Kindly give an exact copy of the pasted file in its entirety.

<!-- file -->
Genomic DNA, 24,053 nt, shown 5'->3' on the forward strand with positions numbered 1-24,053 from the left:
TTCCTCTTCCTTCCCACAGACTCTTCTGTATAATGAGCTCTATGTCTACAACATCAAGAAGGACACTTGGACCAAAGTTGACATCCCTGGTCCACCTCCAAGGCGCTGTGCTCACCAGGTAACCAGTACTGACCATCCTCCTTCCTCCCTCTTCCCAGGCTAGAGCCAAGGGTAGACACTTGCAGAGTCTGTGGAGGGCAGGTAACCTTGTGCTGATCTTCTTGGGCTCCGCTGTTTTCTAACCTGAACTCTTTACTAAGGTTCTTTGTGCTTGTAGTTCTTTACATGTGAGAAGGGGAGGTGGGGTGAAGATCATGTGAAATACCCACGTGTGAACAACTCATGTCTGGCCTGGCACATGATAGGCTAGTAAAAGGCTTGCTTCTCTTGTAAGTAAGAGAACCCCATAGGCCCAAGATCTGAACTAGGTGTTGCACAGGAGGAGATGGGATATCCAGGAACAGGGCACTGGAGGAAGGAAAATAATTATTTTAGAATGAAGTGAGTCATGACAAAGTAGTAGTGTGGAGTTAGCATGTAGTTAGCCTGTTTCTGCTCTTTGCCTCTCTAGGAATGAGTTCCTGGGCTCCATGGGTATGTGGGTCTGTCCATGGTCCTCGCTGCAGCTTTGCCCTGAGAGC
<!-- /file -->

Genomic DNA, 24,053 nt, shown 5'->3' on the forward strand with positions numbered 1-24,053 from the left:
TTCCTCTTCCTTCCCACAGACTCTTCTGTATAATGAGCTCTATGTCTACAACATCAAGAAGGACACTTGGACCAAAGTTGACATCCCTGGTCCACCTCCAAGGCGCTGTGCTCACCAGGTAACCAGTACTGACCATCCTCCTTCCTCCCTCTTCCCAGGCTAGAGCCAAGGGTAGACACTTGCAGAGTCTGTGGAGGGCAGGTAACCTTGTGCTGATCTTCTTGGGCTCCGCTGTTTTCTAACCTGAACTCTTTACTAAGGTTCTTTGTGCTTGTAGTTCTTTACATGTGAGAAGGGGAGGTGGGGTGAAGATCATGTGAAATACCCACGTGTGAACAACTCATGTCTGGCCTGGCACATGATAGGCTAGTAAAAGGCTTGCTTCTCTTGTAAGTAAGAGAACCCCATAGGCCCAAGATCTGAACTAGGTGTTGCACAGGAGGAGATGGGATATCCAGGAACAGGGCACTGGAGGAAGGAAAATAATTATTTTAGAATGAAGTGAGTCATGACAAAGTAGTAGTGTGGAGTTAGCATGTAGTTAGCCTGTTTCTGCTCTTTGCCTCTCTAGGAATGAGTTCCTGGGCTCCATGGGTATGTGGGTCTGTCCATGGTCCTCGCTGCAGCTTTGCCCTGAGAGC